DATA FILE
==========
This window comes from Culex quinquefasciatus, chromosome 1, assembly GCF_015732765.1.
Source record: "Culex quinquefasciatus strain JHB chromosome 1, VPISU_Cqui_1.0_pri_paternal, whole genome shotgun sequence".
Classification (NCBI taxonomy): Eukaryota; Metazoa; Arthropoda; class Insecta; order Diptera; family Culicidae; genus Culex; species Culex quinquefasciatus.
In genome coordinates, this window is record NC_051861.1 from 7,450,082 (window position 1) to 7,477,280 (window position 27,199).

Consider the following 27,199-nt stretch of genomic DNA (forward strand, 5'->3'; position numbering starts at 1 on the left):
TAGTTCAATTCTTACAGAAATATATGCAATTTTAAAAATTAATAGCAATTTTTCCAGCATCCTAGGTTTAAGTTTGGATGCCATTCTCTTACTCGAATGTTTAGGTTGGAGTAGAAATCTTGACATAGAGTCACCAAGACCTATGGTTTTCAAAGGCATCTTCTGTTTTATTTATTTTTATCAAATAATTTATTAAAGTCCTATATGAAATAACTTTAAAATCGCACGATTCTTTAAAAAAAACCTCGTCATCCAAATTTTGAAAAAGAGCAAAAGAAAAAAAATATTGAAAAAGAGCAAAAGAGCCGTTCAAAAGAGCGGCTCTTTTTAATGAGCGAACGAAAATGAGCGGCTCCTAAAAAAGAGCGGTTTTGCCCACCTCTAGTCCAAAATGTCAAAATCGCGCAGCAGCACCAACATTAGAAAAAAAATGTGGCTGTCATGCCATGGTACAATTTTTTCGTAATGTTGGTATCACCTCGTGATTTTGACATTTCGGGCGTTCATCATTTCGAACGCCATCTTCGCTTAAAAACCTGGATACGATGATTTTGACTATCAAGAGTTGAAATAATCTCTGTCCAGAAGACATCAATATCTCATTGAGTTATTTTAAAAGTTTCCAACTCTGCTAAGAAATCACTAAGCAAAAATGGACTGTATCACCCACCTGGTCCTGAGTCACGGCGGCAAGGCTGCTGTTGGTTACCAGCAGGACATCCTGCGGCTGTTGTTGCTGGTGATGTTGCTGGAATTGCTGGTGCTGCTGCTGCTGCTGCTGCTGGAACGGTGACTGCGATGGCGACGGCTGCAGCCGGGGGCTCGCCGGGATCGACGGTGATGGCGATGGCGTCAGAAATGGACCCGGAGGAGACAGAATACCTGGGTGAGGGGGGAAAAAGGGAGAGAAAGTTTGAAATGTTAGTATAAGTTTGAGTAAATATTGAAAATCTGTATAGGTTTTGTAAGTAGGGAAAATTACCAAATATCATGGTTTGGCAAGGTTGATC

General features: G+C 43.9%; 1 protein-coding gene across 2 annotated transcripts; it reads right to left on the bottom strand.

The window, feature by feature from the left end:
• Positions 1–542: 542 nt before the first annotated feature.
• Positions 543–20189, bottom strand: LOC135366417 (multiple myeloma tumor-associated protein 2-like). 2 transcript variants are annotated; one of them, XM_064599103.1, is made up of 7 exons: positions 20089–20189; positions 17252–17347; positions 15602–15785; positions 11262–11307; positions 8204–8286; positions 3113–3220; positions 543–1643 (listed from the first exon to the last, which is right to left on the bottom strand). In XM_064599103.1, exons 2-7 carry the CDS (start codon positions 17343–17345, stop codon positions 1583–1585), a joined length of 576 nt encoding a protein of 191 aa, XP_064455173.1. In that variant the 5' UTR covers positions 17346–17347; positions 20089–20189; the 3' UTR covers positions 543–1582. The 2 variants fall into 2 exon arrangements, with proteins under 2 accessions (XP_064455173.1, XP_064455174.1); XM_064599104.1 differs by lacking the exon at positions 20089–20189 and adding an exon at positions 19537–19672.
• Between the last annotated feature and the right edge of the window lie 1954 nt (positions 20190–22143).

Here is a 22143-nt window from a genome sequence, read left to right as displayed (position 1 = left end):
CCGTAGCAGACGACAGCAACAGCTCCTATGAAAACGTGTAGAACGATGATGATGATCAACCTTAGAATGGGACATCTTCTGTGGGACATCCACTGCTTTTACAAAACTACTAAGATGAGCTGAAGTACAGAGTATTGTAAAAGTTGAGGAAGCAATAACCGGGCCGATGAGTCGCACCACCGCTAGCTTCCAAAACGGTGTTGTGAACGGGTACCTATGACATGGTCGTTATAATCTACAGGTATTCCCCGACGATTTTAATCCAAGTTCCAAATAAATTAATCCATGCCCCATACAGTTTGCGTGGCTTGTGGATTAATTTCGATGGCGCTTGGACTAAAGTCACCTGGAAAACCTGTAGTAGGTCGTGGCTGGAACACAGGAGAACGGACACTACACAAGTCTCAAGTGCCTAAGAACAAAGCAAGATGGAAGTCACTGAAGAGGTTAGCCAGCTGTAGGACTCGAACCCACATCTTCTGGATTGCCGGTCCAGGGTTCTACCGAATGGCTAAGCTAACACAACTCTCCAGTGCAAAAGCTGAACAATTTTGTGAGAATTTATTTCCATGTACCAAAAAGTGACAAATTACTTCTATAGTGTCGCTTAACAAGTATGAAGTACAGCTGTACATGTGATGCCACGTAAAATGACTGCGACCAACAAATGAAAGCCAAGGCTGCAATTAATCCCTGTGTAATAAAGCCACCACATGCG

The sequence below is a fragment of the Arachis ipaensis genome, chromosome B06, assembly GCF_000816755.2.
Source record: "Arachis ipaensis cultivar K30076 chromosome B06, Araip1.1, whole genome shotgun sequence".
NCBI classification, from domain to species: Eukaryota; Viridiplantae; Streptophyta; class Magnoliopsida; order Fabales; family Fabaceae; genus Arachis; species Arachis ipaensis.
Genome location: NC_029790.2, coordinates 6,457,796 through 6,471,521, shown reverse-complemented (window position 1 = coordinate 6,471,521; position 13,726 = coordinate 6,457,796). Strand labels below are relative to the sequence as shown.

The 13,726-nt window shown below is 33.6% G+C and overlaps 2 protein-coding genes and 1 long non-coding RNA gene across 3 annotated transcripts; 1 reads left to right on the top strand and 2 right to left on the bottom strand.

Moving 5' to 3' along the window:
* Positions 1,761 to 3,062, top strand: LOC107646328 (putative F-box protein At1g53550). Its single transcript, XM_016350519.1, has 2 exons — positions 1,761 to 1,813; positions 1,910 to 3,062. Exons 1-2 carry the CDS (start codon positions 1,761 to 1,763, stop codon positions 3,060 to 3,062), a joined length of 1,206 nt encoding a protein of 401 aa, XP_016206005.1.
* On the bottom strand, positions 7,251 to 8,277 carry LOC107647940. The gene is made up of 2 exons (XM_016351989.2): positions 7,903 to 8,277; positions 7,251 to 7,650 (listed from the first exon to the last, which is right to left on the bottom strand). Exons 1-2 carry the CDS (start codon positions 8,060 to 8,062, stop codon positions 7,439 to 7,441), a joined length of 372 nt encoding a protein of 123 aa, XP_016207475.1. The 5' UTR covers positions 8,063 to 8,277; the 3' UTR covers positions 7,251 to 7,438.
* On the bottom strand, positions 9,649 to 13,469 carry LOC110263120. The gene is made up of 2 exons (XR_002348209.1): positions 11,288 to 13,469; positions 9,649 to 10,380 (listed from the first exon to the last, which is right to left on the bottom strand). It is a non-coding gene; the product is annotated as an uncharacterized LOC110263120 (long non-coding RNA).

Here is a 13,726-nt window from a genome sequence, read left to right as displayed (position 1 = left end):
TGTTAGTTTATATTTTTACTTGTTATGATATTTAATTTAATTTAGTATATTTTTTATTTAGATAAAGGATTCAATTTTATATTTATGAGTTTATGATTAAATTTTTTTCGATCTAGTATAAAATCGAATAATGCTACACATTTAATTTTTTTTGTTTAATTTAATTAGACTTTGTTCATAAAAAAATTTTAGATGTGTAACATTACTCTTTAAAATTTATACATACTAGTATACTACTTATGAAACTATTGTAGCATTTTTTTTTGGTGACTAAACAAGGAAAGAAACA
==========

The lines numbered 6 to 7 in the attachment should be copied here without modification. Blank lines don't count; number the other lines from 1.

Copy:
TAGTTCAATTCTTACAGAAATATATGCAATTTTAAAAATTAATAGCAATTTTTCCAGCATCCTAGGTTTAAGTTTGGATGCCATTCTCTTACTCGAATGTTTAGGTTGGAGTAGAAATCTTGACATAGAGTCACCAAGACCTATGGTTTTCAAAGGCATCTTCTGTTTTATTTATTTTTATCAAATAATTTATTAAAGTCCTATATGAAATAACTTTAAAATCGCACGATTCTTTAAAAAAAACCTCGTCATCCAAATTTTGAAAAAGAGCAAAAGAAAAAAAATATTGAAAAAGAGCAAAAGAGCCGTTCAAAAGAGCGGCTCTTTTTAATGAGCGAACGAAAATGAGCGGCTCCTAAAAAAGAGCGGTTTTGCCCACCTCTAGTCCAAAATGTCAAAATCGCGCAGCAGCACCAACATTAGAAAAAAAATGTGGCTGTCATGCCATGGTACAATTTTTTCGTAATGTTGGTATCACCTCGTGATTTTGACATTTCGGGCGTTCATCATTTCGAACGCCATCTTCGCTTAAAAACCTGGATACGATGATTTTGACTATCAAGAGTTGAAATAATCTCTGTCCAGAAGACATCAATATCTCATTGAGTTATTTTAAAAGTTTCCAACTCTGCTAAGAAATCACTAAGCAAAAATGGACTGTATCACCCACCTGGTCCTGAGTCACGGCGGCAAGGCTGCTGTTGGTTACCAGCAGGACATCCTGCGGCTGTTGTTGCTGGTGATGTTGCTGGAATTGCTGGTGCTGCTGCTGCTGCTGCTGCTGGAACGGTGACTGCGATGGCGACGGCTGCAGCCGGGGGCTCGCCGGGATCGACGGTGATGGCGATGGCGTCAGAAATGGACCCGGAGGAGACAGAATACCTGGGTGAGGGGGGAAAAAGGGAGAGAAAGTTTGAAATGTTAGTATAAGTTTGAGTAAATATTGAAAATCTGTATAGGTTTTGTAAGTAGGGAAAATTACCAAATATCATGGTTTGGCAAGGTTGATC

General features: G+C 43.9%; 1 protein-coding gene across 2 annotated transcripts; it reads right to left on the bottom strand.